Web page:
To begin with, lets explore the first point of paradox – EU widening. The most recent enlargement of the EU was in 2013 when Croatia joined, paving the way for the potential future expansion to other former-Yugoslavian countries. However the widening that is most significant, especially for the UK, was the 2004 enlargement that brought 10 eastern European states into the Union, along with the small island nation of Malta. So, why would this enlargement benefit the UK rather than provide evidence to leave? The key is at the European-level. EU wide decision-making has always been a very challenging task for both the EU institutions and the national governments of EU Member States; the vast widening of EU policy in 2004, 2007 (when Bulgaria and Romania joined), and 2013 means that it has become far more difficult to achieve solution via consensus. Cameron, and traditionally the UK as a whole, favours an intergovernmental approach – that is, Member States negotiate and eventually form an agreement that everyone can agree on. The UK’s political capital in Europe, despite not being part of the Eurozone or the Schengen Area, remains consistently high. The wider the EU, the harder to achieve consensus, the more difficult the task of ‘ever closer union’ – three words that the Eurosceptic fears. Solutions have been put forward to solve this issue but none have proved hugely successful, such as the attempts to advance the system of Qualified Majority Voting (QMV) which is criticised for producing solutions that do not respect the views of all European citizens and a process that is unaccountable. So the UK maintains and, to an extent, gains influence in the EU. Moreover, for the Single Market that the UK wholeheartedly supports, a wider EU means a wider consumer base.
Secondly, the paradox points at the liberal ideology of the EU. Socially, of course, the EU as a whole is seen as being progressively liberal which matches public opinion in the UK, norms of equality for all citizens – whether that is of marriage, suffrage, civil rights etc. Also, and more importantly to the British government, the EU is economically liberal – a criticism that often comes from the left. So, why is the UK threatening to leave if a liberal EU is what it wants? The issue is immigration, and all to often the issues of immigration and the EU viewed as being the same (no doubt the strategy of UKIP and the Eurosceptic press). Immigration is a subject that is both social and economic, liberal social values at the European-level favour the free movement of people – which in principle the UK does not disagree with. Cameron wants EU migrants coming to work in the UK to not receive any unemployment benefits for four years, and to reduce immigration from other EU countries, but the principle of free movement is supported. Cameron wants to reduce the “pull” factors and according to him unemployment benefits is one of them. Economically, Cameron knows that immigration aids growth in the long term so no major conflict between him and his fellow Europeans there – the disagreements are in terms of numbers of migrants, numbers which he must “fit in” with the Conservatives’ attempts of tackling the housing crisis, NHS crisis, local government cuts etc. Immigration is a fact - the long-term trend of economic globalisation involves mass migration of workers; workers in Europe are but a small percentage of the global norm. The UK can’t shut the door and watch the problem pass by, and leaving the EU certainly won’t mean the UK doing this. An economically liberal EU is the style of institutionalised cooperation that the UK can constructively work with over issues, which affect economic growth, such as European-wide migration.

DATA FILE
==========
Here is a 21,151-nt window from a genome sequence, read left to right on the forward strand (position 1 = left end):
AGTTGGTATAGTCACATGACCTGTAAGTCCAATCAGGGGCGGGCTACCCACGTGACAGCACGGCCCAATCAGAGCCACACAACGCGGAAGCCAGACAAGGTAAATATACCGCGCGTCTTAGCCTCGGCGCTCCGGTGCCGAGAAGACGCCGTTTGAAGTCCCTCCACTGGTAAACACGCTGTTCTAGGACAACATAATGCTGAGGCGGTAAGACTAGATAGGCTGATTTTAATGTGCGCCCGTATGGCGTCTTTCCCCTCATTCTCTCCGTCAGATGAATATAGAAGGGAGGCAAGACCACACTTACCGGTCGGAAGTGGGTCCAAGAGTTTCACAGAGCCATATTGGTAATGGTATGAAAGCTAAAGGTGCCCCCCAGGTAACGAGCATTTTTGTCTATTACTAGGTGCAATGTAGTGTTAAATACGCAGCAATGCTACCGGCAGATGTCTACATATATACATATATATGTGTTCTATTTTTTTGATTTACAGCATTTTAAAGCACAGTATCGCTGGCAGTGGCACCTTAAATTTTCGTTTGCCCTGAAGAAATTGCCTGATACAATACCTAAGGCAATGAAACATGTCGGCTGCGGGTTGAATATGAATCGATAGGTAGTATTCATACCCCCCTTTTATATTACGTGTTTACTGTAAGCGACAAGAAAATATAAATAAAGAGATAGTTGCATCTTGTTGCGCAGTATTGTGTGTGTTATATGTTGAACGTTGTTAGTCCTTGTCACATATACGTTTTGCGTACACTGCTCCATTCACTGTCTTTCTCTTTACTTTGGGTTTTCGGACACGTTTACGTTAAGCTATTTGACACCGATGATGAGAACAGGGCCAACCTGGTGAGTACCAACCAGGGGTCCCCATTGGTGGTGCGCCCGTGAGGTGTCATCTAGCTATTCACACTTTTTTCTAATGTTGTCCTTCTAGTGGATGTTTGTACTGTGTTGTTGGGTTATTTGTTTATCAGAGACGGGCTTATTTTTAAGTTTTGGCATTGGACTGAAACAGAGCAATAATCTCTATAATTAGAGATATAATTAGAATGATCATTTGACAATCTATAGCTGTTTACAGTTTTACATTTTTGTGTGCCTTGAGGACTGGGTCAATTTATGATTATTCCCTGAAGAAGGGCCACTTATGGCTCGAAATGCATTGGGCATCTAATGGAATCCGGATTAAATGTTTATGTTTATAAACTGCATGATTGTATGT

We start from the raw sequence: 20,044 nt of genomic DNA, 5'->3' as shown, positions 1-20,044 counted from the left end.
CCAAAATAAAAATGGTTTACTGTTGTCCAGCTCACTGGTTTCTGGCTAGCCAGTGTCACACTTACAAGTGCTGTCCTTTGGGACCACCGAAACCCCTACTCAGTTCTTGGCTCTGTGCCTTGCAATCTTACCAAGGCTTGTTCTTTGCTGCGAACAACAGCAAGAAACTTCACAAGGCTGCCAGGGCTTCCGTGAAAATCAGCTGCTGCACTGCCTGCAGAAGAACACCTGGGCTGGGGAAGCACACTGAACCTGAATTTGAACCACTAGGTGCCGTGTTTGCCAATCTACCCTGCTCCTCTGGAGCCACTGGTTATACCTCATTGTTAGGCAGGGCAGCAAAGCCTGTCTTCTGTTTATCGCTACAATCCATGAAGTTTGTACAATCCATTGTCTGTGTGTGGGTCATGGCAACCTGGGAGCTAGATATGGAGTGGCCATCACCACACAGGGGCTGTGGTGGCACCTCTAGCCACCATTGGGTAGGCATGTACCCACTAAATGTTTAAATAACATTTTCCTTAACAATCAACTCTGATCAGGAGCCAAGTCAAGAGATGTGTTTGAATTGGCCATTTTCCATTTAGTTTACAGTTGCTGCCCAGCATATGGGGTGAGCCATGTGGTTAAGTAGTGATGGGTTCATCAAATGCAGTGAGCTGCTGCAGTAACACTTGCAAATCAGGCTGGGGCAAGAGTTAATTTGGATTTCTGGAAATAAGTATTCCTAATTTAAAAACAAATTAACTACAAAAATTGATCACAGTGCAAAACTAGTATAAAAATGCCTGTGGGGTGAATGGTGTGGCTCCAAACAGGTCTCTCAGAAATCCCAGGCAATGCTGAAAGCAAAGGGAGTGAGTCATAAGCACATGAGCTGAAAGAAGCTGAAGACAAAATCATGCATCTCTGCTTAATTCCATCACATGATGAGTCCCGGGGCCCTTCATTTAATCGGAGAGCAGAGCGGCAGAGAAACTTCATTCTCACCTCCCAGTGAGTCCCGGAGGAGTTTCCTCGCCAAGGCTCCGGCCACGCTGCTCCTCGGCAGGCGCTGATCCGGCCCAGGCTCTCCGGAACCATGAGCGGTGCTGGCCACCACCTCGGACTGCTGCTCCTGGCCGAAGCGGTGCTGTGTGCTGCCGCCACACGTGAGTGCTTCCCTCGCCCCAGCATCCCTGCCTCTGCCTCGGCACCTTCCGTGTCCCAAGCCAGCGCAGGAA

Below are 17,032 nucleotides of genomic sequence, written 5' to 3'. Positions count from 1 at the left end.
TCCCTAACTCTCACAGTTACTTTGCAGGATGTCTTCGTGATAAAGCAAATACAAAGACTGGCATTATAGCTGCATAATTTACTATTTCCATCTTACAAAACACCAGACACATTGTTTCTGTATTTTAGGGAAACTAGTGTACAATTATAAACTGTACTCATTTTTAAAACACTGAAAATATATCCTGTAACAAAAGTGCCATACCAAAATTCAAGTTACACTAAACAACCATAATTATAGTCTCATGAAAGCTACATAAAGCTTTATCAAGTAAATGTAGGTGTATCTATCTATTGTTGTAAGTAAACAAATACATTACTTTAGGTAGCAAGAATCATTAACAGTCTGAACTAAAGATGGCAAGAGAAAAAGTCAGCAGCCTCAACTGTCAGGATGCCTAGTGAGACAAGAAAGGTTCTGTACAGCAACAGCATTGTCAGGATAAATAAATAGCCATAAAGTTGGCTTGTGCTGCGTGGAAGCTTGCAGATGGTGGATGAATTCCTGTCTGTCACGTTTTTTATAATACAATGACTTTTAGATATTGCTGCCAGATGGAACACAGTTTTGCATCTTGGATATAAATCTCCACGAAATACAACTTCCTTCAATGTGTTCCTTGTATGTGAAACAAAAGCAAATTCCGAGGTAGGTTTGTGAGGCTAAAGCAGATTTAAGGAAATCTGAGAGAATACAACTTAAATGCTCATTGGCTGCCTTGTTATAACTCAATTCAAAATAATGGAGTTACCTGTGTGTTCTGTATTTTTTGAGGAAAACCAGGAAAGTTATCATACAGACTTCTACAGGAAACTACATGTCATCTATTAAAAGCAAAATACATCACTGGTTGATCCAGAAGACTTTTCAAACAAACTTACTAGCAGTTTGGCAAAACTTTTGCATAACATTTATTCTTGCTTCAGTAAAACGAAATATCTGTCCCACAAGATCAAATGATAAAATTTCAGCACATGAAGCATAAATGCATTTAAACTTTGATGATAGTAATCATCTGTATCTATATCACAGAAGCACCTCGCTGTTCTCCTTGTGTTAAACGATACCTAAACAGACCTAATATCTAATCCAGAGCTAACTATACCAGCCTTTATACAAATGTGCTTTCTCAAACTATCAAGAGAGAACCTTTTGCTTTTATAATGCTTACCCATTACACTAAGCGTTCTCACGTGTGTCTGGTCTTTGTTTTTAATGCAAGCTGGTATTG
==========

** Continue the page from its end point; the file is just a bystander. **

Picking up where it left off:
Thirdly, the EU is more Anglophone that it has ever been. English is the first language used at the European-level and a language shared by the vast majority of Europeans. But what this represents is far greater – the EU has adapted because of the UK. While Germany and France seem to dominate the European agenda, especially in monetary policy, the UK has over the decades managed to secure itself a number of opt-ins and opt-outs. Yes, the UK embarrassed itself over its handling of the Junker affair and it is true to say that the mainstream British parties have decided to isolate themselves from the European parties in the European Parliament – most obviously the Conservatives when they pulled out of the centre-right EPP (European People’s Party) and lost a significant amount of influence in one of the key institutions. However the stubbornness of Prime Ministers past, such as Thatcher’s success in gaining the rebate for Britain in 1987 and Major’s negotiating Britain out of many Treaty clauses at Maastricht, has led to Britain getting a surprisingly good deal out of EU membership.
For those of us who are pro-European, it’s depressing to see the UK refusing to take part in driving EU policy and would happily see the UK becoming further involved in Europe. Yet the UK – the “awkward partner” of the EU – has managed to be part of a Europe that does work for the UK. Indeed, the paradox of Brexit is astonishing: the EU is wider, so policy deepening is slower and harder to achieve as well as the Single Market gaining a wider consumer base; the EU is more liberal, which economically is in line with the current mainstream in UK politics; and the EU is more Anglophone, representing the UK’s ability to adapt areas of EU policy and develop British political capital. Of course the EU is not ideal, and everyone has different opinions on the subject, but historically the UK has not had it better when it comes to its relationship with the rest of Europe, which makes it all the more fascinating why now the UK government is threatening to exit the EU.